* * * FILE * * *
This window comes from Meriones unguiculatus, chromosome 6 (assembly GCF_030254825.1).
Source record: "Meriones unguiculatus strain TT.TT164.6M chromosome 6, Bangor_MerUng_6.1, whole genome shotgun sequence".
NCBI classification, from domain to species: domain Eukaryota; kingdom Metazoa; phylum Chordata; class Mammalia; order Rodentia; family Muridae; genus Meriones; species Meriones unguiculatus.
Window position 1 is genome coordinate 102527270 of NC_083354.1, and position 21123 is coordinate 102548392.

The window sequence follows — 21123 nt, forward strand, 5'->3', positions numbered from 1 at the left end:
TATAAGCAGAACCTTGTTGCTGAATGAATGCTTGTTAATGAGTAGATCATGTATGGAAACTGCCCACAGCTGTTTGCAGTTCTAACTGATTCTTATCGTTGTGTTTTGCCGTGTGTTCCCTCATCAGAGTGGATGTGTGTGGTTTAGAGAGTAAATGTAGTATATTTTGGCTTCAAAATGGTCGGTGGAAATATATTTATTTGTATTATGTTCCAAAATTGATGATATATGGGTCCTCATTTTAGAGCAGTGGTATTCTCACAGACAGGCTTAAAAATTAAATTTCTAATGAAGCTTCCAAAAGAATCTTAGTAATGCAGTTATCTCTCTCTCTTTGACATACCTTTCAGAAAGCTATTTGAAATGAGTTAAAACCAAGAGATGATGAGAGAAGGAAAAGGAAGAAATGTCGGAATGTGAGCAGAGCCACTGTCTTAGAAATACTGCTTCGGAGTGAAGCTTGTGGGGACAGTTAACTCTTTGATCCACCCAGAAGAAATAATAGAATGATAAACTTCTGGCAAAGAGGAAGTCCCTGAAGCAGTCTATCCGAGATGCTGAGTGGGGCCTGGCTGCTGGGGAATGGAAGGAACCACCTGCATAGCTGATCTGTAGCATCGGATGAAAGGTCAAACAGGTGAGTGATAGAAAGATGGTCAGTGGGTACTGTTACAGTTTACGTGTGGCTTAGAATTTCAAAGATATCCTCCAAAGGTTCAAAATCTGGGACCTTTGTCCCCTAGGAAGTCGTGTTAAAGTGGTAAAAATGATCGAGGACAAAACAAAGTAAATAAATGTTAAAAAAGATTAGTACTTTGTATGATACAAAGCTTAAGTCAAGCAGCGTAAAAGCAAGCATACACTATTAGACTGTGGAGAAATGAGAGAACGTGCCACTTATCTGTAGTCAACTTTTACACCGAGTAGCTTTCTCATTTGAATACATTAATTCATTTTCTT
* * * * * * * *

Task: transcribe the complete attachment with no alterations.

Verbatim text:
This window comes from Meriones unguiculatus, chromosome 6 (assembly GCF_030254825.1).
Source record: "Meriones unguiculatus strain TT.TT164.6M chromosome 6, Bangor_MerUng_6.1, whole genome shotgun sequence".
NCBI classification, from domain to species: domain Eukaryota; kingdom Metazoa; phylum Chordata; class Mammalia; order Rodentia; family Muridae; genus Meriones; species Meriones unguiculatus.
Window position 1 is genome coordinate 102527270 of NC_083354.1, and position 21123 is coordinate 102548392.

The window sequence follows — 21123 nt, forward strand, 5'->3', positions numbered from 1 at the left end:
TATAAGCAGAACCTTGTTGCTGAATGAATGCTTGTTAATGAGTAGATCATGTATGGAAACTGCCCACAGCTGTTTGCAGTTCTAACTGATTCTTATCGTTGTGTTTTGCCGTGTGTTCCCTCATCAGAGTGGATGTGTGTGGTTTAGAGAGTAAATGTAGTATATTTTGGCTTCAAAATGGTCGGTGGAAATATATTTATTTGTATTATGTTCCAAAATTGATGATATATGGGTCCTCATTTTAGAGCAGTGGTATTCTCACAGACAGGCTTAAAAATTAAATTTCTAATGAAGCTTCCAAAAGAATCTTAGTAATGCAGTTATCTCTCTCTCTTTGACATACCTTTCAGAAAGCTATTTGAAATGAGTTAAAACCAAGAGATGATGAGAGAAGGAAAAGGAAGAAATGTCGGAATGTGAGCAGAGCCACTGTCTTAGAAATACTGCTTCGGAGTGAAGCTTGTGGGGACAGTTAACTCTTTGATCCACCCAGAAGAAATAATAGAATGATAAACTTCTGGCAAAGAGGAAGTCCCTGAAGCAGTCTATCCGAGATGCTGAGTGGGGCCTGGCTGCTGGGGAATGGAAGGAACCACCTGCATAGCTGATCTGTAGCATCGGATGAAAGGTCAAACAGGTGAGTGATAGAAAGATGGTCAGTGGGTACTGTTACAGTTTACGTGTGGCTTAGAATTTCAAAGATATCCTCCAAAGGTTCAAAATCTGGGACCTTTGTCCCCTAGGAAGTCGTGTTAAAGTGGTAAAAATGATCGAGGACAAAACAAAGTAAATAAATGTTAAAAAAGATTAGTACTTTGTATGATACAAAGCTTAAGTCAAGCAGCGTAAAAGCAAGCATACACTATTAGACTGTGGAGAAATGAGAGAACGTGCCACTTATCTGTAGTCAACTTTTACACCGAGTAGCTTTCTCATTTGAATACATTAATTCATTTTCTT